RSS Feed

Beetroot And Dill Soup

Posted on

“Busy, busy, busy, is what we Bokononists whisper whenever we think of how complicated and unpredictable the machinery of life really is.”

If I was a true Bokononist, that’s what I would whisper in these recent few weeks.

I also suffered from sleep deprivation which made me fall asleep in random places (like a bus) and situations. And that made me think of ‘My Own Idaho’, my favourite Gus Van Sand film. As it happens, the main character suffers from narcolepsy, so he wakes up in different locations and times.

It’s one of those films which might not be perfect, but some kind of magic happened and this mesmerizing, captivating creation appeared. The cast is just perfect. River Phoenix is a legend, his talent shone through in this film. It is such a shame we are not able to see how his career could develop. But he left an unforgettable mark in the history of cinema.

‘My Private Idaho’ to me is the best Van Sant’s film. It’s so beautifully shot and sad, poignant and heart breaking, that once you watch it, the images will never leave you.

b5cxu8t1_nhl7oj

Private_Idaho

 Here’s something unexpected with it, I am pretty sure hustlers would love it.

Beetroot and Dill Soup:

3-4 beetroots

2 medium potatoes

1l vegetable stock

1 bay leaf

1 cup of soaked overnight and cooked cannellini beans (or rinsed tinned ones)

juice of 1 lemon

1 cup fresh dill

1/2 cup sour or soya cream

salt

pepper

1. Start by warming up the stock. Peel beetroots and potatoes, wash the and cut them into cubes.

2. Add vegetables to the stock with bay leaf, salt and pepper. Simmer until beetroot and potatoes get soft. Add lemon juice and cannellini beans. Simmer for another 5 minutes. Take the soup of the heat, add cream of your choice, dill, season to taste.

beetroot and dill soup

beetroot and dill soup

beetroot and dill soup

beetroot and dill soup

beetroot and dill soup

beetroot and dill soup

beetroot and dill soup

beetroot and dill soup

 

Advertisements

About potatofaces

People who cook always go on about precious memories of childhood food one of their family members cooked, how daddy or nanny taught them the importance of cooking and eating together, and they still remember the comfort food they produced, amazing dishes whipped up by brilliant but humble cooks in their family. Well, let me tell you, it was totally different in my family. My mother’s family – totally useless as cooks, who could survive on bread and butter, cooked once a week a terrible, terrible meal, usually some kind of meat piece with lots of brown sauce. Also, they were never bothered about eating together. That’s maybe why most of them were depressed and suicidal. My mother followed that path and couldn’t really cook, and because I never wanted to eat meat, was warning me that ‘one day I will regret it’. Probably because my mother wasn’t into cooking my sister at the age of 12 took over and started producing amazing dinners and cakes. Well, luckily for me and her we weren’t that genetically doomed because apparently my father’s family were gifted in that compartment. I can only presume it was genes, as my father divorced my mother when my sis and me were little and he strongly believed that he also divorced us. So, we were growing up never having any contact with him and as a result, couldn’t learn how to cook from him. That’s why I believe the love of cooking ( and the ability) was just passed to us genetically. My father, short time before he died, unexpectedly felt an urge to contact us. First he gave my sister a mandolin (that’s another thing I know about him- he played a few instruments). My sister refused to talk to him, he then decided to contact me and wanted to spend some time with me. I didn’t want to, as he was a stranger to me (I was 11 or 12 at the time) but as I was promised I could leave whenever I wanted to, I went to the village he lived in. There I tried his mother’s cooking everyone was raving about. It was simple and amazing, I wish they were as family dedicated as they were at baking, cooking, making pastries, wine, tinctures, you name it. But I ate, drunk, and got bored of strangers who were my family and demanded to be let to go home. One of the last things my father said to me was that I should start learning English because I might need it one day, which I ignored for another 16 years… Because my sister was such a domestic goddess I wasn’t really bothered about cooking. I got hooked properly after my son was born and I wanted him to eat healthy and get everything he needed, especially that it wasn’t his choice to be a vegetarian (yet). And that is how the story begins…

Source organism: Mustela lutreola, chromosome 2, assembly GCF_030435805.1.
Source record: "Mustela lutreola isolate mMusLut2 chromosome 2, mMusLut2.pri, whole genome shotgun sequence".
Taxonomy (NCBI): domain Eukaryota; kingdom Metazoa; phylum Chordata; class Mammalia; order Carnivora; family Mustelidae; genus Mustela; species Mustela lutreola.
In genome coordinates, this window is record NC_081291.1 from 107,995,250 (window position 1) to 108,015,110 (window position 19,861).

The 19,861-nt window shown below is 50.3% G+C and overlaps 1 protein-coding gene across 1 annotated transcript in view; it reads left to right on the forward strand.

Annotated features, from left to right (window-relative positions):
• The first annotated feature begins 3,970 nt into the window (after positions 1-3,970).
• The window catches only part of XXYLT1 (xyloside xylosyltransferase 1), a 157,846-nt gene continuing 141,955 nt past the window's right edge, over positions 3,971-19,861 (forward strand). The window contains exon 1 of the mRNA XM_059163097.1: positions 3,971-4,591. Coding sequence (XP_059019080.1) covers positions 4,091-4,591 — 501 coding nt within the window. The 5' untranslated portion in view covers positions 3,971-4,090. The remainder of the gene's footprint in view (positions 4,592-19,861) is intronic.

Leave a Reply

Fill in your details below or click an icon to log in:

WordPress.com Logo

You are commenting using your WordPress.com account. Log Out / Change )

Twitter picture

You are commenting using your Twitter account. Log Out / Change )

Facebook photo

You are commenting using your Facebook account. Log Out / Change )

Google+ photo

You are commenting using your Google+ account. Log Out / Change )

Connecting to %s

%d bloggers like this: